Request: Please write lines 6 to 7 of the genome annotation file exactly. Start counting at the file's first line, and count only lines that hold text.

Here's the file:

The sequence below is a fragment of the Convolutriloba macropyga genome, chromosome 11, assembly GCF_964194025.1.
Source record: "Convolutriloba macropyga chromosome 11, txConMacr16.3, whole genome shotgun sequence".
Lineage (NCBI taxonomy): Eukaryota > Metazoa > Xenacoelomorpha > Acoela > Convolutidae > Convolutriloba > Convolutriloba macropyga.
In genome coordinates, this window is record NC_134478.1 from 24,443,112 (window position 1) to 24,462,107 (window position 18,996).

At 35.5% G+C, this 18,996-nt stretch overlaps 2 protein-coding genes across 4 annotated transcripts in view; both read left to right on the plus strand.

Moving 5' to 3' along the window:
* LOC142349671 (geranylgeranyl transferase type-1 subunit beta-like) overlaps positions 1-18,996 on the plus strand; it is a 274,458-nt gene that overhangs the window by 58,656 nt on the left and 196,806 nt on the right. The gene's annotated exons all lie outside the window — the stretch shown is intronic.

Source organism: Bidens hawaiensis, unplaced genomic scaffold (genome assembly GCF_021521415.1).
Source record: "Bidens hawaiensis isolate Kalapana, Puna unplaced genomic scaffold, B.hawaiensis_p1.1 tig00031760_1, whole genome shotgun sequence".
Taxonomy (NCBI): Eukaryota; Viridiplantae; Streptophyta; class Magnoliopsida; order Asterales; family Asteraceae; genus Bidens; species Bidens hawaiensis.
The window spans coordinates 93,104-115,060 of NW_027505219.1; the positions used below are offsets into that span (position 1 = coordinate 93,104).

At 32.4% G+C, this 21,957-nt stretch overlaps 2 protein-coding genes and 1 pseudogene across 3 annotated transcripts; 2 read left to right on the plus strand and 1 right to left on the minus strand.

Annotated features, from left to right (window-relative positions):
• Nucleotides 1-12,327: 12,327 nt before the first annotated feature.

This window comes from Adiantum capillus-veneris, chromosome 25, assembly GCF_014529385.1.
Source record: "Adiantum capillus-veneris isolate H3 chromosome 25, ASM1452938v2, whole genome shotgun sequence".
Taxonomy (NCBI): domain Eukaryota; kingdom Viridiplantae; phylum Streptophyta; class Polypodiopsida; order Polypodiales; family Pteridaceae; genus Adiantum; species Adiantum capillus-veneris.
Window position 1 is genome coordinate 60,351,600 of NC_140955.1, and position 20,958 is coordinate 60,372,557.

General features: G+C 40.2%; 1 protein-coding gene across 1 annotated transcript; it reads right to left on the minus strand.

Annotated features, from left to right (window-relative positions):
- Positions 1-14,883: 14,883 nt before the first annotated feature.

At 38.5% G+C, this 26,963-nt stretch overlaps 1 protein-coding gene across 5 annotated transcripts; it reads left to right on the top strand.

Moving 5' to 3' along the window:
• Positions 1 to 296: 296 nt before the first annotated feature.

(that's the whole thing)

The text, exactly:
Moving 5' to 3' along the window:
* LOC142349671 (geranylgeranyl transferase type-1 subunit beta-like) overlaps positions 1-18,996 on the plus strand; it is a 274,458-nt gene that overhangs the window by 58,656 nt on the left and 196,806 nt on the right. The gene's annotated exons all lie outside the window — the stretch shown is intronic.